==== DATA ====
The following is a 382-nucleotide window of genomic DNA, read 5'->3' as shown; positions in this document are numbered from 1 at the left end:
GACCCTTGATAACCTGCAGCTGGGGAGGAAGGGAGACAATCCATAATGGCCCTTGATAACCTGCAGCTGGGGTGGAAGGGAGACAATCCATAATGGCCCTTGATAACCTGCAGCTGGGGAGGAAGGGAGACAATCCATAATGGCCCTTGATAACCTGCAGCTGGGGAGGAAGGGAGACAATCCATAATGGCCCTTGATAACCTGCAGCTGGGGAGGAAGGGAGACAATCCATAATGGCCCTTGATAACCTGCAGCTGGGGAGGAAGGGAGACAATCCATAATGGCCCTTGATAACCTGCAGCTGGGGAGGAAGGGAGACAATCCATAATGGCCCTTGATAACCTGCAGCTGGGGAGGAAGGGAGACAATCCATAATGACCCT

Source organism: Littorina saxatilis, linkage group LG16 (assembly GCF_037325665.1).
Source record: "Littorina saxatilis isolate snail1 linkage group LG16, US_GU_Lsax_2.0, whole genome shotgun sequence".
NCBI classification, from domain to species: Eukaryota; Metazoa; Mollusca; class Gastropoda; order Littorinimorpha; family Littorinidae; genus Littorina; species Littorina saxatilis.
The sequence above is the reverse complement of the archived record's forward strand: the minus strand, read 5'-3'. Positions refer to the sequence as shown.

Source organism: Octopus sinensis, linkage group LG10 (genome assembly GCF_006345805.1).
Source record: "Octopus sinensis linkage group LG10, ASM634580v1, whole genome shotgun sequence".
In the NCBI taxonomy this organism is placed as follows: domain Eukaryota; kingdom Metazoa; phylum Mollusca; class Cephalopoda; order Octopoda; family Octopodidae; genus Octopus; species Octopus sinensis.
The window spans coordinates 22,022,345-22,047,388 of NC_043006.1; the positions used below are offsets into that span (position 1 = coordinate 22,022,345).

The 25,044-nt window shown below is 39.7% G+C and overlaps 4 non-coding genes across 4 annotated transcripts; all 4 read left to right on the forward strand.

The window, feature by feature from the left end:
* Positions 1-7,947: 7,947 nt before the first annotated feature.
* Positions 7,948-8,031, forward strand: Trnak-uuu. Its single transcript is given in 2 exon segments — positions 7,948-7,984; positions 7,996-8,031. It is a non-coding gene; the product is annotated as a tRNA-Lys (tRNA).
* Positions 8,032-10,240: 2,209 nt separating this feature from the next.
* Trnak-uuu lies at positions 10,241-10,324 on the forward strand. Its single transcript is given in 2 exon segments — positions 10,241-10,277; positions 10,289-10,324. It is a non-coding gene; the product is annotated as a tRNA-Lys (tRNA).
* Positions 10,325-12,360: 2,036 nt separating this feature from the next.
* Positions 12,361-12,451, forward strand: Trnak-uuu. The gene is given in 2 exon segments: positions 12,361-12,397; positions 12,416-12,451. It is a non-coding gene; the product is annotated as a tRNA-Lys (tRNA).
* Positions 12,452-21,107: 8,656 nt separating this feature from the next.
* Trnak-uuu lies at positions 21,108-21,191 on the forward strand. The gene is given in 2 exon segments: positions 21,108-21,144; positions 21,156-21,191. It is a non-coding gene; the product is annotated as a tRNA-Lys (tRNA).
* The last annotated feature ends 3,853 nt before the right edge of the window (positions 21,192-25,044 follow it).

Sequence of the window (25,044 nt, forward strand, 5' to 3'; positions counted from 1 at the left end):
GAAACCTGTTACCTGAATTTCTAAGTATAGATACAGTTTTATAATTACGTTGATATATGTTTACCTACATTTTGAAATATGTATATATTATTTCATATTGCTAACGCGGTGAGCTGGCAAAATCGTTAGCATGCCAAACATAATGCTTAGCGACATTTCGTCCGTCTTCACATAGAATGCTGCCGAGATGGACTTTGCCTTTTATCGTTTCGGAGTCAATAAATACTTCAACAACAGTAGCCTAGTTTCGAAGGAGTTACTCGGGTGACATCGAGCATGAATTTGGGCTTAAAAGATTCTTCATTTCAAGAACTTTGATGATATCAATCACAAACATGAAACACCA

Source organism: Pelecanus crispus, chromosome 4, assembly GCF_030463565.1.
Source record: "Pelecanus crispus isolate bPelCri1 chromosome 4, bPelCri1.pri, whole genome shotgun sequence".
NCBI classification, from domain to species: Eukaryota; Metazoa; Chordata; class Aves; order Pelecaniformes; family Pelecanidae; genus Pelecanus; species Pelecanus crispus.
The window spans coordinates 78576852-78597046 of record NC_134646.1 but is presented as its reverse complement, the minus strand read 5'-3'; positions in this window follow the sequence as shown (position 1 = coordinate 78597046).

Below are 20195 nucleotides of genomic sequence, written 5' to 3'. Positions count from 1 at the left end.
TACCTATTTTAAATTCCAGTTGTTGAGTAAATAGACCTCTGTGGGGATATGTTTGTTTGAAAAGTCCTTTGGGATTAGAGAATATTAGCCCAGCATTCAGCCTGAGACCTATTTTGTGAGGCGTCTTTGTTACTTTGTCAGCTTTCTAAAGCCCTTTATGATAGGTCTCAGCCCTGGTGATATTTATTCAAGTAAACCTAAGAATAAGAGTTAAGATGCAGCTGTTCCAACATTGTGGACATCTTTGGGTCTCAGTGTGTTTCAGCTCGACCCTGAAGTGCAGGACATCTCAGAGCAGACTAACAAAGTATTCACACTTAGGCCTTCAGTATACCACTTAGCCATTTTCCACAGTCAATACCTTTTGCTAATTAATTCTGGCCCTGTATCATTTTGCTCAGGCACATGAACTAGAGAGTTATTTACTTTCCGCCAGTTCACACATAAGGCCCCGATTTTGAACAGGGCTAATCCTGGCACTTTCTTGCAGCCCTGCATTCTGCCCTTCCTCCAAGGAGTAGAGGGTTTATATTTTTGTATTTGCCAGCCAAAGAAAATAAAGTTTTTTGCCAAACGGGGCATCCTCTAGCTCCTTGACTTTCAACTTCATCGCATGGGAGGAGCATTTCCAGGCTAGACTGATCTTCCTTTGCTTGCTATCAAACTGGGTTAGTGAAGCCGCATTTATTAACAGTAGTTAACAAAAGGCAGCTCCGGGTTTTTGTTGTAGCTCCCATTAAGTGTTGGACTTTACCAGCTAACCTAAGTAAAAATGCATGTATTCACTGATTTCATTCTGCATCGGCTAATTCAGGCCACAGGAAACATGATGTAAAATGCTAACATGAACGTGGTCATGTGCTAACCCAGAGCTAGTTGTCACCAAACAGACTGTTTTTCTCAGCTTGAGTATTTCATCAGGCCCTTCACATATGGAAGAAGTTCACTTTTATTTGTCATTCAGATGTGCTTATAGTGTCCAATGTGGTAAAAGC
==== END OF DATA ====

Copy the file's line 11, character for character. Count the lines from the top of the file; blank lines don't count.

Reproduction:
The 25,044-nt window shown below is 39.7% G+C and overlaps 4 non-coding genes across 4 annotated transcripts; all 4 read left to right on the forward strand.